“The team at Created for Life challenge you to use your imagination and venture out and take some incredible photos that relate to the theme — LOCAL KNOWLEDGE. This may be a place that is special to you, an event that takes place in your local area or anything that you feel best represents your home town.”
The deadline for entries is August 31, 2012. Click here to enter and good luck!
João Almeida is driven to photograph by his passion for travel and for discovering hidden places. Thankfully, he carries a tripod with him! Check out his dreamy photo from a recent trip to England and learn why Induro has earned a place in his bag.
This photo was taken at one of the streams of Dartmoor National Park in Southwest England.
Generally speaking, I like to have a tripod that’s light enough for longer treks and small enough so it doesn’t bother me when trying to reach hard or narrow spots. At the same time, it needs to be sturdy and able to handle the difficulties I often face when taking the shot. I use an Induro Carbon 8X CT113.
Landscape photographer Mike Prince was dismayed by the prohibitively high cost of most quality ball and socket heads until he discovered the Induro BHL3. He found it to be not only comparable to the competition, but even slightly better, and at a much reduced cost. He writes:
“The finish is superb and everything seems to work very smoothly. Once locked, there is no give and no sag. In operation the head is as good if not better than any other I’ve ever used or owned….”
Although difficult to find in the U.K., Prince went the extra mile and we’re glad he did. Thanks, Mike!
Tom Shue has been shooting for over 15 years. When he went looking for a new tripod he knew what he wanted and he wasn’t afraid to say it:
“I am a huge fan of heavy duty stuff. I like stuff to last even when I am a little rough on it… I hate having to re buy something because it failed… I still shoot 4×5 and 8×10, a mix of 645 and 6×7 medium format too. With the price of film not to mention the effort involved in making an image, I don’t have time for junk tripods.”
The book is described as “everything journalists need to know about using an iPhone for reporting,” encompassing equipment, app-, and kit-reviews and example videos. After rigorous testing, the authors came up with a list of recommended gear for the essential kit, including the CM14. We’re flattered!
David S., of Sonic Orb Studios, recently bought the Induro AT114 for a trip to Texas and posted a video review of his new gear.
David demonstrates the tripod’s features from top to bottom, from the reversible ⅜” or ¼” stud to the weather-resistant feet. In between, he points out the reversible center post, the three different locking positions for each leg, the half-turn rubber grip leg locks and more.
Since easy travel was David’s modus operandi when choosing this tripod, he highlights the tripod’s light weight and small size. It weighs less than three pounds and is only 19” high when folded. He concludes, “It’s a fantastically lightweight tripod that fits…into any carry-on… I think it’s a fantastic buy… When I’m traveling, I definitely choose the Induro tripod.”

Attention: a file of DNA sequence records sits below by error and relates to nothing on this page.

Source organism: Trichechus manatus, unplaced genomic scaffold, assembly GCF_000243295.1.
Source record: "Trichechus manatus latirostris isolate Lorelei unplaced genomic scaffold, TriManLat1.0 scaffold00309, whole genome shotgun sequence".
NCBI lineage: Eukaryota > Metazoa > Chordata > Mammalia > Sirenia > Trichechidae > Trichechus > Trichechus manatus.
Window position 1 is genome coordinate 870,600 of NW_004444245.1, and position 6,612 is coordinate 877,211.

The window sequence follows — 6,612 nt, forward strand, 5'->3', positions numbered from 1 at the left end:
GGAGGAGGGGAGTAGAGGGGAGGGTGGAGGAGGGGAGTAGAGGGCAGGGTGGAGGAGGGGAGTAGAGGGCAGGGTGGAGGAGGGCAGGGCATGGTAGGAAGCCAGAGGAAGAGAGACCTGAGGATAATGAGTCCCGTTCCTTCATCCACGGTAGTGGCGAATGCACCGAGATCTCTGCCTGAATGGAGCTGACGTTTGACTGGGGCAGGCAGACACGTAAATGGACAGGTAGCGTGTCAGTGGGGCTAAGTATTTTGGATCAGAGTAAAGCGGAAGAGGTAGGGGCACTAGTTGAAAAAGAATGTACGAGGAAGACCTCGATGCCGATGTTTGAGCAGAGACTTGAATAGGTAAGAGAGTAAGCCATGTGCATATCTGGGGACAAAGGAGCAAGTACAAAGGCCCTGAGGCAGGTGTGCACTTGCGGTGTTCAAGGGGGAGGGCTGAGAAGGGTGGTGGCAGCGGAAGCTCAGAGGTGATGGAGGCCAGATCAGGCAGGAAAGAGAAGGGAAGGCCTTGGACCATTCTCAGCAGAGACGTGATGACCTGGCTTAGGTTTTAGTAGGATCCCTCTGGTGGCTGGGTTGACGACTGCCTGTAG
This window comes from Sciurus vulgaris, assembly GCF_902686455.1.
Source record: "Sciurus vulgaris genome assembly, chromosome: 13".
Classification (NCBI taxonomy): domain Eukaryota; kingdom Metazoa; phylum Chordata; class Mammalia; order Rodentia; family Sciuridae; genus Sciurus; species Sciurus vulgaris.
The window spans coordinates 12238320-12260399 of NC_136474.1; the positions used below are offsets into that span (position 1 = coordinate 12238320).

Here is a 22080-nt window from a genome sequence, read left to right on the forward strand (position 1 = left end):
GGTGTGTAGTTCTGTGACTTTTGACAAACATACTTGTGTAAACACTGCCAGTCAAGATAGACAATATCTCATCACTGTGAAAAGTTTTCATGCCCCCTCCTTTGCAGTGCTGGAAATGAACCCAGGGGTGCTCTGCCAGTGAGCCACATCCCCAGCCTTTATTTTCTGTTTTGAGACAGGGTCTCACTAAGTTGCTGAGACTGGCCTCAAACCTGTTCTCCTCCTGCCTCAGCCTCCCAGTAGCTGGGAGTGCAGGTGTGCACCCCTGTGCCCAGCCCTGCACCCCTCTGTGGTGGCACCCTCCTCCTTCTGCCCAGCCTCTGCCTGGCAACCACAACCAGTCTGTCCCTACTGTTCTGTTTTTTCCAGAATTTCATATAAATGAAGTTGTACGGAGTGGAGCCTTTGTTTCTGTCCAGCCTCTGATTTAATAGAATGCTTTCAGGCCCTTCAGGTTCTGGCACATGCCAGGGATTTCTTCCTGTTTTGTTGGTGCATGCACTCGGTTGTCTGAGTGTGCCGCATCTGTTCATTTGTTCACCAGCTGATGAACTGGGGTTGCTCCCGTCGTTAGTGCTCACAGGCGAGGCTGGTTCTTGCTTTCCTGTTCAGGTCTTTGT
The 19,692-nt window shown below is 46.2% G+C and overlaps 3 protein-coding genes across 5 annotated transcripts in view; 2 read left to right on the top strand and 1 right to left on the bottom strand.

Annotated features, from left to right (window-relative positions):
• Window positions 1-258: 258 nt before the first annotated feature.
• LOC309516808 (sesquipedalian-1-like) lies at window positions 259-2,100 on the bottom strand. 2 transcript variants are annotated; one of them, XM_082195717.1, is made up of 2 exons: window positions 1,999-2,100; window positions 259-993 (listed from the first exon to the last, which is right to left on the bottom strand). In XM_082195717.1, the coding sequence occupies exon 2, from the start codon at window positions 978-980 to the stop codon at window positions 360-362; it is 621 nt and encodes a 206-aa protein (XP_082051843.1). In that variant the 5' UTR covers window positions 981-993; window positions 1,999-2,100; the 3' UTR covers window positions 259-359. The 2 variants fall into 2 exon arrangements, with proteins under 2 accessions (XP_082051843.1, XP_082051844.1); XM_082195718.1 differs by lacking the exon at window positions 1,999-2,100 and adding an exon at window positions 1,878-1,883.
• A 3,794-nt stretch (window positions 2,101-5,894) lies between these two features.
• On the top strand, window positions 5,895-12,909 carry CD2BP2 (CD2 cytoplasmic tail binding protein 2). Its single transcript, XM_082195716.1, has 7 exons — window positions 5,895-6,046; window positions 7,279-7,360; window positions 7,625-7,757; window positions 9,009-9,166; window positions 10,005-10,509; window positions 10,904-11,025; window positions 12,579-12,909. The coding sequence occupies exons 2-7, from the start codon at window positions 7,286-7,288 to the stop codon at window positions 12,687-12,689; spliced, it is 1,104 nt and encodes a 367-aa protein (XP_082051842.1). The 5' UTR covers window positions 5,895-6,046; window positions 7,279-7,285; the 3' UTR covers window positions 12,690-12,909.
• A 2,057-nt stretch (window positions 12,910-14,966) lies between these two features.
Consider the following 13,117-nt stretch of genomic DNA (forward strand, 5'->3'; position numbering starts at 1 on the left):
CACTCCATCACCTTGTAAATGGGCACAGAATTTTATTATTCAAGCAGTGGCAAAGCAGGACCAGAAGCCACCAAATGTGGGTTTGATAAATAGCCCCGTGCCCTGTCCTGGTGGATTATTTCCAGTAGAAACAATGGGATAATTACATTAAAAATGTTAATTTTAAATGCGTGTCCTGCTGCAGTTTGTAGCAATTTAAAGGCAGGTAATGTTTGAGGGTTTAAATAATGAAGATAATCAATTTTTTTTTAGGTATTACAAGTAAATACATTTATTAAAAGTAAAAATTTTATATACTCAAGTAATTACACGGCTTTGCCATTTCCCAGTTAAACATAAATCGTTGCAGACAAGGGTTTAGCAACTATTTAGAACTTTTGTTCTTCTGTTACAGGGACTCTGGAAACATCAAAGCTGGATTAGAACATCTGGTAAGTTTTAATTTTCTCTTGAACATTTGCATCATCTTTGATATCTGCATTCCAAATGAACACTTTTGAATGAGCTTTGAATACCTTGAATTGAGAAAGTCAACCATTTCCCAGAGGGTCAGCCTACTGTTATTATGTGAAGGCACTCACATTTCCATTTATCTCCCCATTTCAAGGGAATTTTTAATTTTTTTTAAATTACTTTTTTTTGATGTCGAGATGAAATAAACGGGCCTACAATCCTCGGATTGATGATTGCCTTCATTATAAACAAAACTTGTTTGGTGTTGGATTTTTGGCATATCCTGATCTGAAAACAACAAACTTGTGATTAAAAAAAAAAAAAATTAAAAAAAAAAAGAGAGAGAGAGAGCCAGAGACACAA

Induro tripods are made to travel. Through sand, water, and dirt, they endure it all. Once you’re back in the safety and comfort of your own home, you might consider giving your tripod some well deserved R&R. Roger Cicala of lensrental.com takes us through the steps of cleaning and caring for a variety of tripod types.
He writes, “tripods are probably the easiest things in a photographer’s kit to disassemble, clean internally, troubleshoot, and fix. So I thought I’d put together a little how-to-fix-it-up guide for those of you who have a gritty, sticky, loose, or just plain dirty tripod.”
The rigors of nature photography are demanding not only to photographers themselves, but also to their gear. This is why when Greg Basco had to choose what to take with him to Costa Rica for a book project, he had to choose carefully. He needed something lightweight, travel-friendly, durable, and quick.
“The Induro CT313 is truly a joy to use in the field. Setup and takedown is quick and easy as is disassembly for cleaning (I took everything apart and washed the parts off in the shower of my beachfront hotel room a couple of months ago after a session photographing bioluminescent algae and subjecting the tripod to plenty of immersion in saltwater). The built-in padding on the legs makes carrying the tripod comfortable, even on long hikes. In sum, with great build quality, great features, light weight, and a very competitive price of around $550, the CT313 is definitely a winner. I don’t plan on using any other tripod for a long long time!”
His thoughts on the BHL2 Ballhead are very similar:
After nearly half a year of use, I can honestly say that I have no complaints about the BHL2 ballhead. At a weight of just 1.1 lbs. and a price of $270, it’s a great purchase. I plan on this being my ballhead for the foreseeable future without question.
The post has lots of great photos by Greg’s son Chris of both products, including the gear bags which accompany the tripod. His shots of the tool kit alone are great for gear geeks everywhere.
Take a look at the entire review to see more details and a video of Basco demoing the tripod in Costa Rica. While you’re there, check out his portfolio of nature images. Thanks and keep up the great work, Greg!
A tripod that can hold over 200 pounds, Jeff writes, is “like something straight out of Star Wars.” Don’t worry. It’s not a cheap prop held by an extra in the background. As Baker points out, “…any object this small that can hold a grown man and live to tell the tale probably puts ruggedness at the top of its list.”
Watch the Induro blog and site for breaking details about the much-anticipated Hi-Hat. Read Baker’s full post here.